Jill is a native to Los Angeles, California and has a deep love for the City of Angels. She’s lived there most of her life, leaving only to be educated in the South. After receiving a BA in History, Jill worked at the Mordecai Historic House in Raleigh, North Carolina.
It was during her time there she was first impacted by death. Her experiences then lead her to pursue her Master's Degree and career in end-of-life care. With a benevolent work ethic, years of clinical experience and unique personal background, Jill is an exceptional guide to those facing end of life.
This interview is part of our exploration into the theme of Aging. For more stories on the dying process, check out Right, before I die, a piece we published that features portraits and interviews with people on their deathbed.
Jill Schock is a professional death doula. While the word “doula” is traditionally used in the context of childbirth, Jill saw a need for the role of the doula in the dying process as well, believing that having an emotional and spiritual guide could help individuals and their families prepare for and move through the death experience. Part of what allowed her to see this need was her own experience with loss, which revealed to her that Western medical models leave much to be desired in the way they handle death. Her business, Death Doula LA, assists the dying in everything from paperwork to planning living funerals as a way of helping families grieve and find closure before the final goodbye. As a certified non-denominational chaplain who has worked in hospice care, she has helped individuals from all different walks creatively face their own end-of-life experience in a way that feels authentic and unique to them.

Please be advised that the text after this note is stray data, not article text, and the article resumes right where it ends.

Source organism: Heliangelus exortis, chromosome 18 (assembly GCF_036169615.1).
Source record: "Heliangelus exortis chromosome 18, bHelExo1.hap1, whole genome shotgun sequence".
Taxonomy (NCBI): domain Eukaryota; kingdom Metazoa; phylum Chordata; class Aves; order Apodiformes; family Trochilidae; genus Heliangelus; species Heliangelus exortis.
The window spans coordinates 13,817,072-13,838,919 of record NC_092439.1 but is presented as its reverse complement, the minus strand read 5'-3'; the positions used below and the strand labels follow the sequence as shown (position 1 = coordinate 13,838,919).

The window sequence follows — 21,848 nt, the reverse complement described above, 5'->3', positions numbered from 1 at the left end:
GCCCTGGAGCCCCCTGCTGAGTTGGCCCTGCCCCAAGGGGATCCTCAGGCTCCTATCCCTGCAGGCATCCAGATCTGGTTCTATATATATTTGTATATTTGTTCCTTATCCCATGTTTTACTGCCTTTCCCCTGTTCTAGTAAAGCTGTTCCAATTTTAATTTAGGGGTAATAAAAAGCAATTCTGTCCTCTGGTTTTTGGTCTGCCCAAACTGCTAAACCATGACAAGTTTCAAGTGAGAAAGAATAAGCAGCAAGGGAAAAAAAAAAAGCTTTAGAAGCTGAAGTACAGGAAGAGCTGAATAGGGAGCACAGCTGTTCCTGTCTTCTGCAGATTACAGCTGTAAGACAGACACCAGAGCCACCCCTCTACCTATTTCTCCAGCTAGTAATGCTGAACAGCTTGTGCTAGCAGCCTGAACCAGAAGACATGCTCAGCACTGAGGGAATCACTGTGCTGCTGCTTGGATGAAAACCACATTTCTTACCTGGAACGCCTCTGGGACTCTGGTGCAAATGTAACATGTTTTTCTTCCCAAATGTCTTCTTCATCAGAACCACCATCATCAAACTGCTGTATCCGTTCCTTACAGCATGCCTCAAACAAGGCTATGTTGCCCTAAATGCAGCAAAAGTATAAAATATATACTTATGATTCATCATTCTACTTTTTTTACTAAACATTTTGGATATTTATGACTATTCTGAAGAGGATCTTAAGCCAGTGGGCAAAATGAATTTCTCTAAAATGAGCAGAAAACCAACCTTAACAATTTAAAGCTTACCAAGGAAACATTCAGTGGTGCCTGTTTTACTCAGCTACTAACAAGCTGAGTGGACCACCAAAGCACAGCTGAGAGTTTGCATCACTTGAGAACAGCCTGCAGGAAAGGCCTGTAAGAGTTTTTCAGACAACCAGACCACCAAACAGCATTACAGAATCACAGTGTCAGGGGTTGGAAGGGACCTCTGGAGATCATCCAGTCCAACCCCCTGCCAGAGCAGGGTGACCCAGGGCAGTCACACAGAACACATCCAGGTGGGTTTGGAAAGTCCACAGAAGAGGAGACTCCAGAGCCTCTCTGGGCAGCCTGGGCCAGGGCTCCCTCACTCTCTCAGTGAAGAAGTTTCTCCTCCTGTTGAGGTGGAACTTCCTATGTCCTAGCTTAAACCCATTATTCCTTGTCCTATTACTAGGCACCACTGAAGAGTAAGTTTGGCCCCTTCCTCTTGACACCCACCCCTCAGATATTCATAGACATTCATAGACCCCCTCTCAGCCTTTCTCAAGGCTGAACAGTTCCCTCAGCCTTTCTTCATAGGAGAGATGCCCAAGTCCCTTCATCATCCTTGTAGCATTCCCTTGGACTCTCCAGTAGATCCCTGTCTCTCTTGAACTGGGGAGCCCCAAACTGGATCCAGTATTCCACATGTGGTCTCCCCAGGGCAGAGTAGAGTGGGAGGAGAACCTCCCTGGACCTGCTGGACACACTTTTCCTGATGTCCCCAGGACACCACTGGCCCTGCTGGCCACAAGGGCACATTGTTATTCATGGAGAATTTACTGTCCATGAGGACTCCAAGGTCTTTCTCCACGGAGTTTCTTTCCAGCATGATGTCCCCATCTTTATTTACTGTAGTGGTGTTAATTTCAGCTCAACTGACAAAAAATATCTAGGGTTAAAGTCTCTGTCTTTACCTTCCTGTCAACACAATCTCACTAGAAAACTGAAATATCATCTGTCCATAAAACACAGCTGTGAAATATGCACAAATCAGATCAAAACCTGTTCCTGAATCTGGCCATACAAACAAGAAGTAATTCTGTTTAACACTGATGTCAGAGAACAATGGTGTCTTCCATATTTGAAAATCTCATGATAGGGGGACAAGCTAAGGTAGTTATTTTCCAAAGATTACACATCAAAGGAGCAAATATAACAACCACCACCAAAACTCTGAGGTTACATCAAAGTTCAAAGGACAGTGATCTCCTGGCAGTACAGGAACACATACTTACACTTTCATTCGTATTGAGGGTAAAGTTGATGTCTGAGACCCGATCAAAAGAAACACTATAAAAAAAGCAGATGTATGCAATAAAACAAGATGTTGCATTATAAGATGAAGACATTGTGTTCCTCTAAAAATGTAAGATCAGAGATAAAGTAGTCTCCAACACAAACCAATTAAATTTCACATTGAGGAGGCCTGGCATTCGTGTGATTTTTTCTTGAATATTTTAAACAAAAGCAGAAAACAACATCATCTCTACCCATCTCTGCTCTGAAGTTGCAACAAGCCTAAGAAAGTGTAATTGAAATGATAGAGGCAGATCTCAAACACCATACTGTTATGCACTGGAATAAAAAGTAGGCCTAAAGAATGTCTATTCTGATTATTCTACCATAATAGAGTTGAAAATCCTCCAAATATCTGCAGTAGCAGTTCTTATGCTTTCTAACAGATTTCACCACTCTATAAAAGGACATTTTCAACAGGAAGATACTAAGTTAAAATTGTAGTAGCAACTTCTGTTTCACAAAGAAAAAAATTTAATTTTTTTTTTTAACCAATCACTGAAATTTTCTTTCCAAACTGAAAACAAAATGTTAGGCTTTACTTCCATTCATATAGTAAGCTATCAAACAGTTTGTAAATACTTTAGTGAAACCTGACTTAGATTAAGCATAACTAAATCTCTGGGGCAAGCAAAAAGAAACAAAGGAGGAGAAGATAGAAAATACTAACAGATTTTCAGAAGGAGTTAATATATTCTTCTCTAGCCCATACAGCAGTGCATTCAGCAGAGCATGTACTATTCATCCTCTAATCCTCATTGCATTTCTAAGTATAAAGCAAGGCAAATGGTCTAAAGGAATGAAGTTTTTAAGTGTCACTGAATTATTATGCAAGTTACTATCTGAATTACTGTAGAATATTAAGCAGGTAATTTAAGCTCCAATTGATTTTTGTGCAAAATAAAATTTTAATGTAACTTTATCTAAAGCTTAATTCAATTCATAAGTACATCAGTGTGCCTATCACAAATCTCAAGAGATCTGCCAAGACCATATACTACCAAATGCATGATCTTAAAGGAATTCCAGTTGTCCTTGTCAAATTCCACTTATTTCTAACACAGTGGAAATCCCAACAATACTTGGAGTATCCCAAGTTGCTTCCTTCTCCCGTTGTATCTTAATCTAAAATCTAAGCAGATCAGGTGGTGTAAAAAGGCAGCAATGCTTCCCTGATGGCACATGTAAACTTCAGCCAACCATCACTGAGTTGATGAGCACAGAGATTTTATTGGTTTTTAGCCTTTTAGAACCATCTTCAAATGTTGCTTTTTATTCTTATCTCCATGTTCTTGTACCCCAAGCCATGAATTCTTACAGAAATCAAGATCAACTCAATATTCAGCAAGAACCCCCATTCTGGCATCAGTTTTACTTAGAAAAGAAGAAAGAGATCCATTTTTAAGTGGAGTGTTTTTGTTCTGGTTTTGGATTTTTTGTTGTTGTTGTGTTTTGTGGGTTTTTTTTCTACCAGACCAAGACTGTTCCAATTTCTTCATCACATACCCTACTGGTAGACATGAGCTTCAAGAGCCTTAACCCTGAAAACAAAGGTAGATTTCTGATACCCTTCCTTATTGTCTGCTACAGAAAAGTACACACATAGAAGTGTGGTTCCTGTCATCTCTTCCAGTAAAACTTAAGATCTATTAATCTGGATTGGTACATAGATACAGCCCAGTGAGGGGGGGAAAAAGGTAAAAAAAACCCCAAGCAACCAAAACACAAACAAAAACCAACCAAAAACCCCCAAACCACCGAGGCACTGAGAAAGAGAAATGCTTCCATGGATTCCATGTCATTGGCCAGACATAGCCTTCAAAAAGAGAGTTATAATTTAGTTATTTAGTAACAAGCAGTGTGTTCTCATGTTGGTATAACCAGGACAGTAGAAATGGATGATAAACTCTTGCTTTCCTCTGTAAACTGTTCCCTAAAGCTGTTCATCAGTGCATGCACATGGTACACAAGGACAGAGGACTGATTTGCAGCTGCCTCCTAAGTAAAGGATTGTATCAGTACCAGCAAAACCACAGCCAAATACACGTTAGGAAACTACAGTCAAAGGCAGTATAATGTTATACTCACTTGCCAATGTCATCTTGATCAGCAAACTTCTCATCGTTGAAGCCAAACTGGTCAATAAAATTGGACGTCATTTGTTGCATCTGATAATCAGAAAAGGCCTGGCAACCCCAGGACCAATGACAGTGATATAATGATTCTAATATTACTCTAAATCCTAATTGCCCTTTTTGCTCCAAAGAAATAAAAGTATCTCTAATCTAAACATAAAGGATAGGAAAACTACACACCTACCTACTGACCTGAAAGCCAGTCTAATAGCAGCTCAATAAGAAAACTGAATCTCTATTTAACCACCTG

The concept of a death doula intrigued us within the context of our aging theme, because so much of the suffering that accompanies aging can be traced to a deeper fear and avoidance of death. This fear and resistance makes the dying and grieving processes that much more challenging and taboo. But of course, death is one of the few universal human experiences, so why shouldn’t we treat it head on, with honesty and transparency, honoring the culmination of a life? And if we can do this, rethink the way we treat death, will that reshape the way we treat aging, too? As someone who is actively changing the way people face their final experiences on Earth, Jill has much wisdom to share on how confronting death and aging through conversation and practice can be an empowering and beautiful part of what it means to be alive.